Sunday, February 11, 2007

Bullocks to Blends? (Part 1)

Some people have noted that we have a lot of blends on our shelf. Well, thanks for reading, and you are right. Many have asked "why all the blends?", "Who cares about them?" Well, I do. And maybe you should. They taste good, have left an often hilarious trail of adverts over the years, and are cheap. If that's not enough, the history of blended scotch whisky is really the history of the whisky industry as a whole. So, I am going to take the time and do my best to tell that story. Over the next few weekends I will cover history, current status and trends, and ultimately, the future.

Many of us take the current climate of whisky industry for granted. Single Malt Scotch Whisky is a worldwide phenomenon today, but it has not always been that way. Blended whisky, which makes up 90% of total worldwide Scotch whisky sales, has helped make the 'single malt revival' possible. And while blends sales are about 25% less today than they were in 1980, it is the history of blended whisky that tells the story of whisky’s international popularity, of why more than 10 bottles of Scottish whisky are sold every second.

So, why do blends sell better than singles?
We all have this idea that blends are ‘blands’, made on the cheap
with cheap ingredients for cheap tastes. This is not (necessarily) the case. The pure ambition of blending is to create whisky that is more than the sum of its parts producing a distinct, dense and satisfying dram suited to many different moods and tastes. This is why blending is often called an art, why every blending family or house or whatever has a 'style', and why every blender has their own analogy or metaphor to describe their product, their craft, and their art.
Colin Scott of Chivas Brothers says that making their blend "is like building a house; with malts as the bricks, grains as the mortar and Strathisla as the foundation. Chivas Regal is one shape of house, 18-year-old is grander and Oldest is a castle!" Robert Hicks of Ballantine's and Teacher's blends subscribes to the more musical analogies (clich├ęs circulate that single malts are soloists and blends are the orchestra), saying "You can play as many tunes with grains as you can with the malts." Turnbull Hutton who has had his hand in all of the biggest of Diageo's current blends(Johnnie Walker, J&B, Bell's) echoes this sentiment, saying that in blending, "there's a lot of tunes you can play." And John Ramsay of Edrington(Famous Grouse) is quoted in 2000: "It's like putting together a good soccer team. you need a strong central core, then you can tack the stars around that." He goes on to say that, "a blend is a bit like a pasta with sauce. The grain is the pasta, edible, but bland, and the malts are the sauce, a bit strong on their own, but together, they're a great combination." This last one resonates with me. Like Kristin says when I ask her what she wants for dinner, "I can always eat spaghetti bolognese."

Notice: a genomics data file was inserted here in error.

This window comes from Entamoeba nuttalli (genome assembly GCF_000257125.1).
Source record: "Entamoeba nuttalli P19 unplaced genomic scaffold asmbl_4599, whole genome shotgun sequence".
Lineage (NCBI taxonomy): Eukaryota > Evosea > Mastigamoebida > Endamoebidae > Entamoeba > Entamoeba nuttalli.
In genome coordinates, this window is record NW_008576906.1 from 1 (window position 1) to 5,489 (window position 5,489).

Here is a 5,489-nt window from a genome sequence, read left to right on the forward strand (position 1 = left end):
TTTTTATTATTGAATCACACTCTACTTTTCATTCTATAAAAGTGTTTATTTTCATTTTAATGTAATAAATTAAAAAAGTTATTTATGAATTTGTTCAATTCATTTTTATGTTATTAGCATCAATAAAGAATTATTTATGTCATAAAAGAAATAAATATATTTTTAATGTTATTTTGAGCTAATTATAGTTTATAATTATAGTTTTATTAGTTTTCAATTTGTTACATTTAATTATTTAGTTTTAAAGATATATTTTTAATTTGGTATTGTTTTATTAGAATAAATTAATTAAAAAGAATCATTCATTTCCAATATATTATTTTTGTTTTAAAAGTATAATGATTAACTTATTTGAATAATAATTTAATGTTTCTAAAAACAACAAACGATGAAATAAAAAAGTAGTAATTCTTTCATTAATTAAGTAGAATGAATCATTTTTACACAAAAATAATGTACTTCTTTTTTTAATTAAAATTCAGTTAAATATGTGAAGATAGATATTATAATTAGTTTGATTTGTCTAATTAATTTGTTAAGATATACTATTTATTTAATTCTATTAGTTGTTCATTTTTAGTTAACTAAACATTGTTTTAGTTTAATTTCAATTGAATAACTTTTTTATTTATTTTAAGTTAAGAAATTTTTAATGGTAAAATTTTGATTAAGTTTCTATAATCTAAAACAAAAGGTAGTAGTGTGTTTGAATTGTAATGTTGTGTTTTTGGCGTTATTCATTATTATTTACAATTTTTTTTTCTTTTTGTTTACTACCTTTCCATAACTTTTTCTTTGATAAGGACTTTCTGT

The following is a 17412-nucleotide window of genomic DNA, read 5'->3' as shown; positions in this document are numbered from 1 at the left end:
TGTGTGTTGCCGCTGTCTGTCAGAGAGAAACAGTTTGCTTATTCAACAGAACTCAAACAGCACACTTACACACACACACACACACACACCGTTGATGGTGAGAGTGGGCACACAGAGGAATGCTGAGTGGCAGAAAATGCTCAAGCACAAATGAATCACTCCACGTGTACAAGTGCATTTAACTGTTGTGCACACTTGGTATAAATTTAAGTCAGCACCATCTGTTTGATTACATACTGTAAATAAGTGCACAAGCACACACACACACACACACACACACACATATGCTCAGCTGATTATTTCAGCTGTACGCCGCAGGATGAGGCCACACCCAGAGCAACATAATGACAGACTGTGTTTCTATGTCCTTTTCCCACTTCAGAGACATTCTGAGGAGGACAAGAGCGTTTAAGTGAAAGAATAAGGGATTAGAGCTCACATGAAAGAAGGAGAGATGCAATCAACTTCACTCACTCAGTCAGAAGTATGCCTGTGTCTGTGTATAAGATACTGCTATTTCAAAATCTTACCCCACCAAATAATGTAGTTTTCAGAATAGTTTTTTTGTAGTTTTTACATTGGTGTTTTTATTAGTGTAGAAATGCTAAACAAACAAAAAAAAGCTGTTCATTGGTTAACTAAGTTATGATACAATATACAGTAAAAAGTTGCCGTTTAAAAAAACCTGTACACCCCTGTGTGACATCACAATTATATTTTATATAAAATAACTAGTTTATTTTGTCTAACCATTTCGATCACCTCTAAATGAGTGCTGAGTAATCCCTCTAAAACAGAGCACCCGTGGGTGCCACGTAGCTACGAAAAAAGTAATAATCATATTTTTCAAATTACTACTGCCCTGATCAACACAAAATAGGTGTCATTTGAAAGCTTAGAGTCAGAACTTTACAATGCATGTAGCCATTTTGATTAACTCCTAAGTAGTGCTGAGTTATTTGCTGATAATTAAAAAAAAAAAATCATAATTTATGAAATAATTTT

Single malt whisky is very rich, strong, holds distinct and often powerful characteristics, and the taste of it is rather different from one distillery to the next, and can even be from year to year. In recent years, growing numbers of people have become fascinated with exploring the variety of separate and individual flavours single malts provide for these very reasons. But it is also for these reasons that the selling of whisky was very limited for a long time. 150 years ago, people outside Scotland were not really interested in these strong, distinctive, and varying tastes. Irish whisky was the thing, and Scots took, and still do take, great pride in the 'strength' of their spirit; "It's not for everyone, thank the Lord." The main reason why Irish whisky is seen as 'smoother' is due to ingredients and chemistry: Unlike single malt Scottish whisky, most Irish whisky is not made from barley alone, and Scottish single malt whisky is always made in copper pot stills with the wash being distilled twice(usually). Irish whisky is (again, usually) distilled three times, and that produces a 'lighter' spirit that is higher in alcohol, and the higher the alcohol, the fewer the congeners, and congeners give us flavours.

In the 1820s a new form of still was invented by Robert Stein(John Haig’s cousin), a continuous still, which produced spirit in a continuous stream as long as wine, beer or some such mildly alcoholic wash was fed into it. A Dublin Excise officer, Aeneas Coffey, attended a demonstration of the new still, took the idea and developed it further, and it was Coffey's version of the continuous still that eventually caught on around the spirit producing world. It was first put into commercial production at John Haig’s Cameron Bridge distillery in Fife. The distillation method produced grain whisky using some malted barley but mainly maize and wheat, creating a different, less intense spirit than the malt whisky produced in copper pot stills. This invention was first exploited by Andrew Usher & Co who, in 1853, blended malt and grain whisky together for the first time to produce a lighter flavoured whisky - extending the appeal of Scotch Whisky to a wider market.